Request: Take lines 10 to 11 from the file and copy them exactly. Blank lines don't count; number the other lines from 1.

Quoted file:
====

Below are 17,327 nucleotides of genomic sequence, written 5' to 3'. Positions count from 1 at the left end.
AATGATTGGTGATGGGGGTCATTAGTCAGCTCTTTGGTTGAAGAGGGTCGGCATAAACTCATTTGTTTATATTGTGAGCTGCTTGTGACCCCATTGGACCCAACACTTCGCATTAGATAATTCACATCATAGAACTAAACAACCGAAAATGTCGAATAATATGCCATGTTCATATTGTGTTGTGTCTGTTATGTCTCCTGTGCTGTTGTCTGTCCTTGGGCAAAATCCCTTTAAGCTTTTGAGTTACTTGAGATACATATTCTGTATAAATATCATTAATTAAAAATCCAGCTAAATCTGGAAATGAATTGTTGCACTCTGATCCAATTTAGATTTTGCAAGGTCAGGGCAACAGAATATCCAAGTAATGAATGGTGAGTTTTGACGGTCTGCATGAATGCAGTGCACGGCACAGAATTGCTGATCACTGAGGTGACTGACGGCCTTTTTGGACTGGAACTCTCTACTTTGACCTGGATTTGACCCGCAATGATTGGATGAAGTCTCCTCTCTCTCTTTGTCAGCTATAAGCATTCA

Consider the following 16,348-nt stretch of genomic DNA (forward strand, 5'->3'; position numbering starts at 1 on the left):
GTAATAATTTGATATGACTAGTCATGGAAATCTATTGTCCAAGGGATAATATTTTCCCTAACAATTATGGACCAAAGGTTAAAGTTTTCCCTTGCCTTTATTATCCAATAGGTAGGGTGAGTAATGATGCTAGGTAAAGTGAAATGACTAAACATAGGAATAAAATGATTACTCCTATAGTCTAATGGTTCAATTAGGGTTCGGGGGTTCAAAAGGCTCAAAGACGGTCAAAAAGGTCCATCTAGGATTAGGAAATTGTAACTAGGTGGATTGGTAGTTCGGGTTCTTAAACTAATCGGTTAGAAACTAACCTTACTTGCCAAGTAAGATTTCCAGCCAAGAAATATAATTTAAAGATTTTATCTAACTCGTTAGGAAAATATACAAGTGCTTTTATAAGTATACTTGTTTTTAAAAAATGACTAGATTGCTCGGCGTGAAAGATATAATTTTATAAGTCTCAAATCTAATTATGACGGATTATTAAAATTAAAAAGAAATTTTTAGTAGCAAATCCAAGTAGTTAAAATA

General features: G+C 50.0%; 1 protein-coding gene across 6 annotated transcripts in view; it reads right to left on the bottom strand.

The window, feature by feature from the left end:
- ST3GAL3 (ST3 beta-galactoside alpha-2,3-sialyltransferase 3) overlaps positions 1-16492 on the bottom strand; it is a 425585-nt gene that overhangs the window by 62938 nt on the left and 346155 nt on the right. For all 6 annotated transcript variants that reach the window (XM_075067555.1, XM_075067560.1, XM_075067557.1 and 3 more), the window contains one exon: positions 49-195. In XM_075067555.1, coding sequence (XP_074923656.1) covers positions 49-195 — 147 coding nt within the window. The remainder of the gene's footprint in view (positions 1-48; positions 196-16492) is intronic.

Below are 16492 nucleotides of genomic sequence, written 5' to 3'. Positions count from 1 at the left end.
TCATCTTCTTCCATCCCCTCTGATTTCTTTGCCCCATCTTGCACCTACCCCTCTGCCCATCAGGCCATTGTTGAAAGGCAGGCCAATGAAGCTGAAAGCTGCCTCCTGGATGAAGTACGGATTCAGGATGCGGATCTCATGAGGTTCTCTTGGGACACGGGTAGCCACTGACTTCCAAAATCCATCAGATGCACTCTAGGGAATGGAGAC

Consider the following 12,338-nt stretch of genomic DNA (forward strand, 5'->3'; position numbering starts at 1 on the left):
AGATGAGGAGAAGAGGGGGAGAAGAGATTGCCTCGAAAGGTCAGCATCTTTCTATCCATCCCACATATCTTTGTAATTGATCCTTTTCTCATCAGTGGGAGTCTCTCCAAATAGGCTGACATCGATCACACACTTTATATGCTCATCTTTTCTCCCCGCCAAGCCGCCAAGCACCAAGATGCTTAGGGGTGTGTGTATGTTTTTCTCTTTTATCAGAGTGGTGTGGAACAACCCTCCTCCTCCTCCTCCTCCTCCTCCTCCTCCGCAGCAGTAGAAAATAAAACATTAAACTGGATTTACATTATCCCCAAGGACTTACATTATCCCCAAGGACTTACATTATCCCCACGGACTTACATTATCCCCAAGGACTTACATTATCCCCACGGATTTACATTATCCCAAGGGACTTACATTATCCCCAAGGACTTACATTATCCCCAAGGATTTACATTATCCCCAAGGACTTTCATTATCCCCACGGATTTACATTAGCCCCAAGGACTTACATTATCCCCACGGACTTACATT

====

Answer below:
Consider the following 12,338-nt stretch of genomic DNA (forward strand, 5'->3'; position numbering starts at 1 on the left):
AGATGAGGAGAAGAGGGGGAGAAGAGATTGCCTCGAAAGGTCAGCATCTTTCTATCCATCCCACATATCTTTGTAATTGATCCTTTTCTCATCAGTGGGAGTCTCTCCAAATAGGCTGACATCGATCACACACTTTATATGCTCATCTTTTCTCCCCGCCAAGCCGCCAAGCACCAAGATGCTTAGGGGTGTGTGTATGTTTTTCTCTTTTATCAGAGTGGTGTGGAACAACCCTCCTCCTCCTCCTCCTCCTCCTCCTCCTCCGCAGCAGTAGAAAATAAAACATTAAACTGGATTTACATTATCCCCAAGGACTTACATTATCCCCAAGGACTTACATTATCCCCACGGACTTACATTATCCCCAAGGACTTACATTATCCCCACGGATTTACATTATCCCAAGGGACTTACATTATCCCCAAGGACTTACATTATCCCCAAGGATTTACATTATCCCCAAGGACTTTCATTATCCCCACGGATTTACATTAGCCCCAAGGACTTACATTATCCCCACGGACTTACATT